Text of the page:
+Björn Fromén I think Rómello is meant to be “[those] from the West” or “(one) from the West” (RGEO/59). I don’t think that’s part of the passive construction. I think dative nin is more appropriate that ablative nillo. The omitted words in Galadriel’s Lament are [to those] or [to one], indicating dative.

Tamas Ferencz Jan 14, 2018 (18:49)

+Paul Strack I don't agree. I would find it very strange if Rómello would be part of an elliptical phrase because that would presume that the head of the phrase ('the one/ones') is missing and the modifier remains. I find that unlikely.

Tamas Ferencz Jan 14, 2018 (18:52)

+Paul Strack yes, we discussed 'to put' recently and I think we concluded that we either have to resort to panya- or assume that the unglossed caia- might mean 'lay, put down'.
If we had examples of /ta/ya verbs having inceptive forms we could coin *kaitu- on analogy of hamu- 'sit down'.

Paul Strack Jan 14, 2018 (18:53)

+Tamas Ferencz Hmm. OK, I see your point. But in this case Valimar was literally removed from the world, so perhaps the ablative is being used in that sense.

To me, the ablative, allative and locative cases have to do with motion and placement, and vanwa nillo would mean something more like “taken or removed away from me” rather than simply (and more abstractly) “lost for me”.

Robert Reynolds Jan 14, 2018 (19:04)

Perhaps this is a good opportunity to better understand passive voice in Q. In English, my understanding is that personal passive voice for transitive verbs is generally expressed like “a book has been written (by a writer)”; i.e. passive subject + (possibly conjugated) copula + past or perfect participle [with “has been = is having been”] (+ passive object, if that’s the right term). Impersonal passive voice couldn’t be used for this transitive, non-perception verb.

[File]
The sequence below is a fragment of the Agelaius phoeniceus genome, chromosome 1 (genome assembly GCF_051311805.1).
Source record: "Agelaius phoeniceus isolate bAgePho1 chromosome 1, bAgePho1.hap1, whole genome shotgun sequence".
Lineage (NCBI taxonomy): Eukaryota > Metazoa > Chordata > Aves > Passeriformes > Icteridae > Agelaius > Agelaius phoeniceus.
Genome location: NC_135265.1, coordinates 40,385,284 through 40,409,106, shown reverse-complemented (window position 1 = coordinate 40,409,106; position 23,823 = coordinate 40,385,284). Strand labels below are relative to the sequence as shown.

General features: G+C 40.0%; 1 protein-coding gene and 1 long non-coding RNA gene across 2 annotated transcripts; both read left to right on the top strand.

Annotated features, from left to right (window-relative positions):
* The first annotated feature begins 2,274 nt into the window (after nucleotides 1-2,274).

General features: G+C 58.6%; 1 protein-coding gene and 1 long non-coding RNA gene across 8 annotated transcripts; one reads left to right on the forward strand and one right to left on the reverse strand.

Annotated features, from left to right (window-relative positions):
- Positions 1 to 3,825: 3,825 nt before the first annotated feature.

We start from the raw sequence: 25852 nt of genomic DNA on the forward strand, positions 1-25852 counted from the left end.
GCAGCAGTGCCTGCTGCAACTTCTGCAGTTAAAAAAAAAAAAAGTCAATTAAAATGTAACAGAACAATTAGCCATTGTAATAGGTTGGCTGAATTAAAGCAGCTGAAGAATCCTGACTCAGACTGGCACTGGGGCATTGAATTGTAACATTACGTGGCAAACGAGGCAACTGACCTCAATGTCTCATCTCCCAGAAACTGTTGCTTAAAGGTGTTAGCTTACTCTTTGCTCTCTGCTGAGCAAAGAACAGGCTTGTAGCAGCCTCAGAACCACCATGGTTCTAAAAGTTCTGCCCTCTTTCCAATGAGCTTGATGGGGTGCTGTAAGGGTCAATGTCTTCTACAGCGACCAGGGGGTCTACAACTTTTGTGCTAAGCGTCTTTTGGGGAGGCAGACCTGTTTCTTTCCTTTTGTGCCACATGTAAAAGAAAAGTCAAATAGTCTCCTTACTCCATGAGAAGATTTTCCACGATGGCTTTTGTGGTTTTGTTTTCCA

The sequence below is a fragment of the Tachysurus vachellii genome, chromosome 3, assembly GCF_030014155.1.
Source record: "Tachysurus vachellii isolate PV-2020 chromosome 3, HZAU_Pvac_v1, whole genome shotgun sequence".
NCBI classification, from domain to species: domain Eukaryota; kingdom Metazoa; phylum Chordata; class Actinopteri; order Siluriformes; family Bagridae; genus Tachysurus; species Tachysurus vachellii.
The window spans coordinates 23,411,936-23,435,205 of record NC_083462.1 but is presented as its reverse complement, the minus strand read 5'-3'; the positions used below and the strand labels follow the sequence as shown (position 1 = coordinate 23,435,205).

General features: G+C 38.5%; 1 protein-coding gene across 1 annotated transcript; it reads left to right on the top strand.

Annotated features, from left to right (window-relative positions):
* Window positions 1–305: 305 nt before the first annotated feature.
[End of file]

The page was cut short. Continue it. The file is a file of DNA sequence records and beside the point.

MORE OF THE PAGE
Such as I understand, in Q this can be expressed verbally, through inflection, by mo etékie parma “someone (indeterminate, unspecified) has written a book” (pattern from QVS); to my English background this seems like active voice with a dummy (more or less) subject except that it’s unclear to me how to include the doer if desired. Alternately, one can use a participial construct parma tekina (ná) “a book is written ~ [in this case] a book has been written” without an explicitly specified tense or perhaps QVS-suggested/implied parma tékienwa (ná) (*tekindonen) “a book is having been written = has been written (by a writer)” (with possible variant parma tékiéna (ná) if LVS-era passive participles follow the pattern of their active counterparts) or more direct but very English-looking parma tekina anaie “a book has been written”. Is this understanding more or less correct?

The Q impersonal pattern without any subject, dummy or otherwise, seems neat/clean to me when attested but I’m unclear if it can be used for examples like mine: is there anything like etékie parma “(someone) has written a book ~ a book has been written”? If so, can the doer be specified passively in it: something like etékie parma *tekindonen “a book has been written by a writer, (lit. (someone) has written a book by a writer)”?

In other words, is there a Q verbal/inflectional passive voice phrase like impersonal avánie nin Valimar (Valaron axannen) “Valimar has been (permanently) lost to me (by the law of the Valar) ~ I have lost Valimar (because of the Valarin ban)” for my example *tekindo etékie parma and, if so, does it allow one to optionally passively specify the doer *tekindo?

Tamas Ferencz Jan 14, 2018 (19:05)

+Paul Strack to me it's rather 'it's gone from me' which implies I did not have an active role in losing it. But I think speakers would understand both variants.